London’s National Gallery Acquires Portrait by Lawrence

Posted in museums by Editor on May 23, 2012

Press release from London’s National Gallery:

Sir Thomas Lawrence, “Portrait of the Hon. Emily Mary Lamb,” 1803 (London: National Gallery)

A portrait by Sir Thomas Lawrence that has never been on public display since it was painted over two hundred years ago is now available for visitors to enjoy at the National Gallery in Room 34. Portrait of the Hon. Emily Mary Lamb (1787–1869), 1803, has been allocated to the National Gallery by Arts Council England under the Acceptance in Lieu scheme, which allows donors to leave major works of art to the nation in lieu of inheritance tax. Sir Thomas Lawrence (1769–1830) is generally regarded as one of the finest European portraitists of the late 18th and early 19th centuries, portraying some of the most important personalities of his day. This work is an important addition to the National Gallery’s British collection. The Gallery currently holds examples of formal and full-length works by Lawrence – John Julius Angerstein, aged about 55, about 1790; John Julius Angerstein, aged over 80, 1824; and Queen Charlotte, 1789 – but this painting exemplifies Lawrence’s influential but more informal depiction of children and families. Its inclusion in the collection will enable Gallery visitors to appreciate the breadth of Lawrence’s repertoire.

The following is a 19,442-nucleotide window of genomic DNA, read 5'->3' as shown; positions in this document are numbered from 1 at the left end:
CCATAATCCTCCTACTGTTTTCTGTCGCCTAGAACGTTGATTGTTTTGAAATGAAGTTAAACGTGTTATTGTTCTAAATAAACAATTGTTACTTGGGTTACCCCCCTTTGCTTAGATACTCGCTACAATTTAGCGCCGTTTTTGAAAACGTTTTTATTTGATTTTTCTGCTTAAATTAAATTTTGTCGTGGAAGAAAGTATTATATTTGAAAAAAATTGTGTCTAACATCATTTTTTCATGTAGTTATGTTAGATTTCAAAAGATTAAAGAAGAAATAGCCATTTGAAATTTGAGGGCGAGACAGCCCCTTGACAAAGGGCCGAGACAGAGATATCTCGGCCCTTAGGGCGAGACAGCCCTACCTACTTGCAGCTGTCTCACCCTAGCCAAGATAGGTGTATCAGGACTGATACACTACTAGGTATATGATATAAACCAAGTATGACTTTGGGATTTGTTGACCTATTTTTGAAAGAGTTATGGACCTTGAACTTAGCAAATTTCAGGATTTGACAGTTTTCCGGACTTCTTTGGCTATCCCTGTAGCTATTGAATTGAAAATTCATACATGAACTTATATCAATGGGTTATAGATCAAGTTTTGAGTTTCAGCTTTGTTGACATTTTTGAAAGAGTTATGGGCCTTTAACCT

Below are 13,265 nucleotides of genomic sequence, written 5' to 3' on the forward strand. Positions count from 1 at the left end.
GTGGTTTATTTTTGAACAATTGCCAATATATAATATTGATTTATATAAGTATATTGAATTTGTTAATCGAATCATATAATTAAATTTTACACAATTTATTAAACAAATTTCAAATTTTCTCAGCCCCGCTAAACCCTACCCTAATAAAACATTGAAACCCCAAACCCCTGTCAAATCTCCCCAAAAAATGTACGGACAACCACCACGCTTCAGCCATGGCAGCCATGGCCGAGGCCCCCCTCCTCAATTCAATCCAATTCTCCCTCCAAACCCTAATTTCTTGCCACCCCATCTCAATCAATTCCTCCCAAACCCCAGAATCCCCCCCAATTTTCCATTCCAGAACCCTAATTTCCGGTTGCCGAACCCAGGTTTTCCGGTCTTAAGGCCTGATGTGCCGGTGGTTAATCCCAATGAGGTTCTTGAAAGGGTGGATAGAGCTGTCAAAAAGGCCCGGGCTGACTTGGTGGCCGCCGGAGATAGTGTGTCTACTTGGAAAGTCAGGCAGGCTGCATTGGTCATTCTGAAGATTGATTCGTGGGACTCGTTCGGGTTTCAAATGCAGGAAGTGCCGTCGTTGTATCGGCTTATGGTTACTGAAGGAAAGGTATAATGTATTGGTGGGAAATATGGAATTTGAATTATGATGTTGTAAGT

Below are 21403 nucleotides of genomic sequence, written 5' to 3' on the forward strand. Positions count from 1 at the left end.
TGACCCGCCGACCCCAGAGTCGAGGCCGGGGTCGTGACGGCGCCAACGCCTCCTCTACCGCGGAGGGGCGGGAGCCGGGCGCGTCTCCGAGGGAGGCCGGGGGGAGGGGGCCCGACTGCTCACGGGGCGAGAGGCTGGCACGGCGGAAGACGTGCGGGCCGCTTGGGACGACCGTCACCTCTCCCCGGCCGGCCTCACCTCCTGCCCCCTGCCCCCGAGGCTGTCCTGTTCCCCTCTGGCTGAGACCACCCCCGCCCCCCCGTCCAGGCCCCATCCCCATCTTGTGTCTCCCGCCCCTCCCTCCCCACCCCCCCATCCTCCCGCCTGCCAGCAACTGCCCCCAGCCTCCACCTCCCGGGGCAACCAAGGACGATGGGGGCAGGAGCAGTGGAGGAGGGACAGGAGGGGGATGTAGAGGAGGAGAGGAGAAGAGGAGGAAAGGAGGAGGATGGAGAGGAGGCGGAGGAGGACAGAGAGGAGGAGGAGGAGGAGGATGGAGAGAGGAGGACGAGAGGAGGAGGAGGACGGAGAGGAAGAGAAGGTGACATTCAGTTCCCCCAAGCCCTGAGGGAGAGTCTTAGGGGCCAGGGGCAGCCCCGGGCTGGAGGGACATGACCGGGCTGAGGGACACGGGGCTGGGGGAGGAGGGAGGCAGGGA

The oval portrait depicts the 16-year-old sitter in motion, her head turned towards the viewer in a pose that has a long tradition in the history of portraiture. However, Lawrence brings a freshness to the work, reflected in the informality and economy of his brushwork. The Hon. Emily Lamb went on to become an influential, politically prominent society hostess. She first married Peter Leopold Clavering-Cowper, 5th Earl Cowper. After his death, in 1839 she married Henry John Temple, 3rd Viscount Palmerston, who served twice as Prime Minister between 1855 and 1858 and again from 1859 to 1865. Her brother, Viscount Melbourne, also served as Prime Minister. His wife, Lady Caroline Lamb, was notorious for her affair with Lord Byron.

The work was commissioned by the subject’s father, Peniston Lamb, 1st Earl Melbourne, whose image can also be seen in the Gallery represented in a work by Stubbs, The Milbanke and Melbourne Families, about 1769. Lawrence’s painting has been in the possession of the sitter’s descendants since its completion. Born in Bristol, Lawrence was largely self-taught and a child prodigy; he was already producing accomplished portraits in crayon aged 10. He went on to become a pupil at the Royal Academy at the age of 18 and exhibited his first portrait the following year. He had a distinguished career during which he became a member of the Academy, going on to become its president in 1820. He was appointed Painter-in-Ordinary to King George III and received a knighthood in 1815.

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